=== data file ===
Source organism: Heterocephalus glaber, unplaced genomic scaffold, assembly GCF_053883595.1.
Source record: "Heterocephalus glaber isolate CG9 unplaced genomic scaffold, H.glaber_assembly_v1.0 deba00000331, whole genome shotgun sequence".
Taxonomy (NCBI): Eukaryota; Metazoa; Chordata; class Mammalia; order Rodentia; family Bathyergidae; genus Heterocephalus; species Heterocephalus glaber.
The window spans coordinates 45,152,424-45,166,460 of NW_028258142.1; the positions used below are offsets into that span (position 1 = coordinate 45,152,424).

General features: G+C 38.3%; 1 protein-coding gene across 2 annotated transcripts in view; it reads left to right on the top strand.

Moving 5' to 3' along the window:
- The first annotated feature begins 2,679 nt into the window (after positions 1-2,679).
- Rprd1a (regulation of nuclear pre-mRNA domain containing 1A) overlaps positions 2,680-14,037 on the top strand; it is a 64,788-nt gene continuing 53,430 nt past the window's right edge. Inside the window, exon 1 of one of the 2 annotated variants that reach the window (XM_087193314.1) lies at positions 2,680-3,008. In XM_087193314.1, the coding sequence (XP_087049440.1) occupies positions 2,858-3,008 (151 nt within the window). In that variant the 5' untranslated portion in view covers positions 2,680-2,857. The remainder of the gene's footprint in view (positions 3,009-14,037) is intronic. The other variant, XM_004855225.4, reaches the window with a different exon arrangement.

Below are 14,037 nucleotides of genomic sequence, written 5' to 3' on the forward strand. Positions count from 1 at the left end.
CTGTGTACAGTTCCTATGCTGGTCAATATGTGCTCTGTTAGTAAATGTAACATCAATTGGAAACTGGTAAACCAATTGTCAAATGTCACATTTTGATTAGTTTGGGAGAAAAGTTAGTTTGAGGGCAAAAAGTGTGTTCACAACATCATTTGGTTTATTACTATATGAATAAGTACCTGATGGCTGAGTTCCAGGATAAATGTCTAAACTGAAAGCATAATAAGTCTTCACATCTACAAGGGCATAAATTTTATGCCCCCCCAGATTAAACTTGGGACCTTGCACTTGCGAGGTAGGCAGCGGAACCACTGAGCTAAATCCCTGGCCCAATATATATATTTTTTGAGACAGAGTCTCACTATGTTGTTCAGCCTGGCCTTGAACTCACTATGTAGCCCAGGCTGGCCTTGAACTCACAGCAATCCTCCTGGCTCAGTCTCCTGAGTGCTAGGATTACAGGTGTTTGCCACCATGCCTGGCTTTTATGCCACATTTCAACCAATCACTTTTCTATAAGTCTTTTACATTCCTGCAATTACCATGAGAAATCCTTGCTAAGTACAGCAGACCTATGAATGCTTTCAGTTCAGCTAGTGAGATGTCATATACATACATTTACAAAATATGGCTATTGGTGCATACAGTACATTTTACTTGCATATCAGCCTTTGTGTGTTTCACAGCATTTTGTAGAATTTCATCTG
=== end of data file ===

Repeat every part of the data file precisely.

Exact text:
Source organism: Heterocephalus glaber, unplaced genomic scaffold, assembly GCF_053883595.1.
Source record: "Heterocephalus glaber isolate CG9 unplaced genomic scaffold, H.glaber_assembly_v1.0 deba00000331, whole genome shotgun sequence".
Taxonomy (NCBI): Eukaryota; Metazoa; Chordata; class Mammalia; order Rodentia; family Bathyergidae; genus Heterocephalus; species Heterocephalus glaber.
The window spans coordinates 45,152,424-45,166,460 of NW_028258142.1; the positions used below are offsets into that span (position 1 = coordinate 45,152,424).

General features: G+C 38.3%; 1 protein-coding gene across 2 annotated transcripts in view; it reads left to right on the top strand.

Moving 5' to 3' along the window:
- The first annotated feature begins 2,679 nt into the window (after positions 1-2,679).
- Rprd1a (regulation of nuclear pre-mRNA domain containing 1A) overlaps positions 2,680-14,037 on the top strand; it is a 64,788-nt gene continuing 53,430 nt past the window's right edge. Inside the window, exon 1 of one of the 2 annotated variants that reach the window (XM_087193314.1) lies at positions 2,680-3,008. In XM_087193314.1, the coding sequence (XP_087049440.1) occupies positions 2,858-3,008 (151 nt within the window). In that variant the 5' untranslated portion in view covers positions 2,680-2,857. The remainder of the gene's footprint in view (positions 3,009-14,037) is intronic. The other variant, XM_004855225.4, reaches the window with a different exon arrangement.

Below are 14,037 nucleotides of genomic sequence, written 5' to 3' on the forward strand. Positions count from 1 at the left end.
CTGTGTACAGTTCCTATGCTGGTCAATATGTGCTCTGTTAGTAAATGTAACATCAATTGGAAACTGGTAAACCAATTGTCAAATGTCACATTTTGATTAGTTTGGGAGAAAAGTTAGTTTGAGGGCAAAAAGTGTGTTCACAACATCATTTGGTTTATTACTATATGAATAAGTACCTGATGGCTGAGTTCCAGGATAAATGTCTAAACTGAAAGCATAATAAGTCTTCACATCTACAAGGGCATAAATTTTATGCCCCCCCAGATTAAACTTGGGACCTTGCACTTGCGAGGTAGGCAGCGGAACCACTGAGCTAAATCCCTGGCCCAATATATATATTTTTTGAGACAGAGTCTCACTATGTTGTTCAGCCTGGCCTTGAACTCACTATGTAGCCCAGGCTGGCCTTGAACTCACAGCAATCCTCCTGGCTCAGTCTCCTGAGTGCTAGGATTACAGGTGTTTGCCACCATGCCTGGCTTTTATGCCACATTTCAACCAATCACTTTTCTATAAGTCTTTTACATTCCTGCAATTACCATGAGAAATCCTTGCTAAGTACAGCAGACCTATGAATGCTTTCAGTTCAGCTAGTGAGATGTCATATACATACATTTACAAAATATGGCTATTGGTGCATACAGTACATTTTACTTGCATATCAGCCTTTGTGTGTTTCACAGCATTTTGTAGAATTTCATCTG